Pope Francis had obligingly thrown a party in his audience hall for Rome's street people following the canonization. The sisters and some select priests had been invited, but Fr. Pascual and I had not been issued passes. At first a severe Italian guard threw me out as I tried to sneak in claiming to be "his friend," pointing to a homeless Romanian who had befriended me. That brief rejection by the authorities smarted, and I felt what the homeless feel every day as I saw everyone else happily entering the dinner. But soon enough my Roman collar got me past the guards and I was enjoying free pizza with the rest of Rome's poor. I'm writing this in one of Rome's cozy Irish pubs, with a guiness and bag of "crisps" in front of me, having paid my six euros to enjoy a place at the table. The poor had their pizza today, but no doubt are back in the streets tonight.
But back to the canonization Mass. We were like so many lobsters, baking in our juices under a relentless sun. Many of us braided bandanas or handkerchiefs around our heads, which provided amusement to those behind us but kept sunstroke at bay. Thanks to the Vatican police, we had plenty of bottled water as the Mass began. And what did our Pope say about our beloved Mother, beyond canonizing her? He spoke of mercy, of course, the kind of mercy Mother Teresa showed simply by smiling through her extreme darkness. "Thoughtfulness," she said, "is the beginning of great sanctity." To give a nobody a thought, a smile, even though you yourself feel completely empty, is the beginning and perhaps the summation of great sanctity. But where did she get the courage to smile and to serve the other person when she faced such deep inner darkness?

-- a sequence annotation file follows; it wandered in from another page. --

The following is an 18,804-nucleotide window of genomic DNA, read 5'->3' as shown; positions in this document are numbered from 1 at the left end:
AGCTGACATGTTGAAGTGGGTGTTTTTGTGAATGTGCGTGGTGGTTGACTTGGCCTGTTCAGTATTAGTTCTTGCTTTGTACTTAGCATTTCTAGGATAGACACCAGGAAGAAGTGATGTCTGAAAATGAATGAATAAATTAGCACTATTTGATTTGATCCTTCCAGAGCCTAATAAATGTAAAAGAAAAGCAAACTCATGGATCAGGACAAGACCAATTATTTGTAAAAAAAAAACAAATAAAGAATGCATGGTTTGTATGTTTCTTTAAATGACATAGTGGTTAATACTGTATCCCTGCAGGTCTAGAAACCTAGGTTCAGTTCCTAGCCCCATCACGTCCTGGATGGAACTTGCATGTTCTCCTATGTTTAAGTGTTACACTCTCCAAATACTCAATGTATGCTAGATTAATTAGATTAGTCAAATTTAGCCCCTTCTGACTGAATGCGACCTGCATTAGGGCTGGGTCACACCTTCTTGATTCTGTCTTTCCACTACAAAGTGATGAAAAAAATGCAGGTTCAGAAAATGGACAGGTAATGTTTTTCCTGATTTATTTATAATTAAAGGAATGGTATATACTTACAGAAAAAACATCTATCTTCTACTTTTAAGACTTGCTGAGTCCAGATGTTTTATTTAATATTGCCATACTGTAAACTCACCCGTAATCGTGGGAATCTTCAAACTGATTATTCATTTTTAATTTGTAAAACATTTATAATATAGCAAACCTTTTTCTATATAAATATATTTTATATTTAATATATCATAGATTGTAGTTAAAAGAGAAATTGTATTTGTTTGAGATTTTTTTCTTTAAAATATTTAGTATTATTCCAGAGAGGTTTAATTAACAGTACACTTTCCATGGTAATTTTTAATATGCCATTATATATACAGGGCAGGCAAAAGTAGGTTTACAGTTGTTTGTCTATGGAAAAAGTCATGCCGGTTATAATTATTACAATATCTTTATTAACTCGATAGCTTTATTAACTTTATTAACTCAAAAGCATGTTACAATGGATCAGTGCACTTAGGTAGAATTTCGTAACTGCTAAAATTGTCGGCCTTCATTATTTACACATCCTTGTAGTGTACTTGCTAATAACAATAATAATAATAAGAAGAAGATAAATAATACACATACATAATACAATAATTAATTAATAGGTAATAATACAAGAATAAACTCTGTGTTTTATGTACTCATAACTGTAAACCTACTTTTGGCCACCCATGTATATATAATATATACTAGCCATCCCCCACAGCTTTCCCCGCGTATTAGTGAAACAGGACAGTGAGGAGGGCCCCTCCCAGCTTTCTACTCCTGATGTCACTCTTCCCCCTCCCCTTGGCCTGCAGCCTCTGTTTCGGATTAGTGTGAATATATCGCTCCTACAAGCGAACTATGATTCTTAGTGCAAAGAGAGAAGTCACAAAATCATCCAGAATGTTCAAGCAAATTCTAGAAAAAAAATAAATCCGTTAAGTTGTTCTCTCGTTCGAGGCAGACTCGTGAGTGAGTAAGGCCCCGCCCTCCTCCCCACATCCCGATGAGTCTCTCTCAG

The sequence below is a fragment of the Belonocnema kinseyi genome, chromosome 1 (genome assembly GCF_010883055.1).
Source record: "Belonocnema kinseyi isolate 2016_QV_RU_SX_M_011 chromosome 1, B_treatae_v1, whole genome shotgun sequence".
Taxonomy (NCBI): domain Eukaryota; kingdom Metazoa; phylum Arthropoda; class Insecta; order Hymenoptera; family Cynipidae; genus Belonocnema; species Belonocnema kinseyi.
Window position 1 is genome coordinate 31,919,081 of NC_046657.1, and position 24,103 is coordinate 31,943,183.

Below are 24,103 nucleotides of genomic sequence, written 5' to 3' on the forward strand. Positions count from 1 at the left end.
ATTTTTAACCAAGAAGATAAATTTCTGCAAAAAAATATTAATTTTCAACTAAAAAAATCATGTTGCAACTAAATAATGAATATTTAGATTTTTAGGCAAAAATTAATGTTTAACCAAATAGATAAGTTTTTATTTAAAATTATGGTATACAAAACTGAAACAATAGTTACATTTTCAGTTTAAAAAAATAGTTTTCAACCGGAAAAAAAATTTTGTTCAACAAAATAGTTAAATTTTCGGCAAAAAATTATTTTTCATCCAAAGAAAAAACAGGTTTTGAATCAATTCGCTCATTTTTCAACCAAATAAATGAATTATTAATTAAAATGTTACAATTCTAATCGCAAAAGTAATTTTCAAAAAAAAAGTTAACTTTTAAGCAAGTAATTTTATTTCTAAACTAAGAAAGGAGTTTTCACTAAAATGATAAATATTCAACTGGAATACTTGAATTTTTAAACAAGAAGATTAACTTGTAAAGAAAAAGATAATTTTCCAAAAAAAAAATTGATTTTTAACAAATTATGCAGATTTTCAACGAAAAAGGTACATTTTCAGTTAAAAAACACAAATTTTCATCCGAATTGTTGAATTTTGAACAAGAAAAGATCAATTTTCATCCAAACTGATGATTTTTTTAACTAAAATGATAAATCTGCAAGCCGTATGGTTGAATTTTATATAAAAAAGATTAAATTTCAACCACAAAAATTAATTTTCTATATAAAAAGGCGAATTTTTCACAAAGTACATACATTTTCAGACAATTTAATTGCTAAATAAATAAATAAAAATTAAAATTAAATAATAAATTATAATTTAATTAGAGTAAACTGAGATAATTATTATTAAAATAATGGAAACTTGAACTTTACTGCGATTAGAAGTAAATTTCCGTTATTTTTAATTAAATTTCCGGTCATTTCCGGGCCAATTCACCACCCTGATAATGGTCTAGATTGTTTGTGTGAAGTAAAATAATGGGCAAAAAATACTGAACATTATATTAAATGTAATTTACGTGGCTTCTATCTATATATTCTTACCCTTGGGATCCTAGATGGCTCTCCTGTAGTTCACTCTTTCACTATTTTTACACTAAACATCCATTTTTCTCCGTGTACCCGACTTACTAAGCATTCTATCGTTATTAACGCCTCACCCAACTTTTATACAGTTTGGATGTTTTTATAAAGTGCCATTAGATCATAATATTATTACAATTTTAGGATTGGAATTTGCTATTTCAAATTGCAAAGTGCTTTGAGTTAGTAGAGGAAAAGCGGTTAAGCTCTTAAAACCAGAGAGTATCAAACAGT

She had made this decision: I will not go against a king with 20,000 troops if I only have 10,000 (as Jesus counseled in today's gospel). I will be smart: I will only go against the armies of the world, the flesh and the devil by totally surrendering all that I have and am to the Lord of Hosts. I can never, of myself, have enough firepower to overcome my enemies. Only by surrendering everything to my Lord can I expect to overcome my own painful darkness. "So I tell you," Jesus said at Mother Teresa's canonization Mass, "that anyone who does not renounce all his possessions cannot be my disciple." She had the courage to do that, and so she won the war. Why were Fr. Pascual and I streaming tears as well as sweat this morning as Pope Francis recognized this heroic virtue? Because we know it to be true, a severely beautiful truth, that is not beyond the grasp of either of us, or any other in that packed St. Peter's Square this morning. "Holiness is the privilege of a few, but the simple duty of you and me," Mother would say. Not only the duty, but the privilege, one day, to join her with God in complete loving trust, which is heaven itself.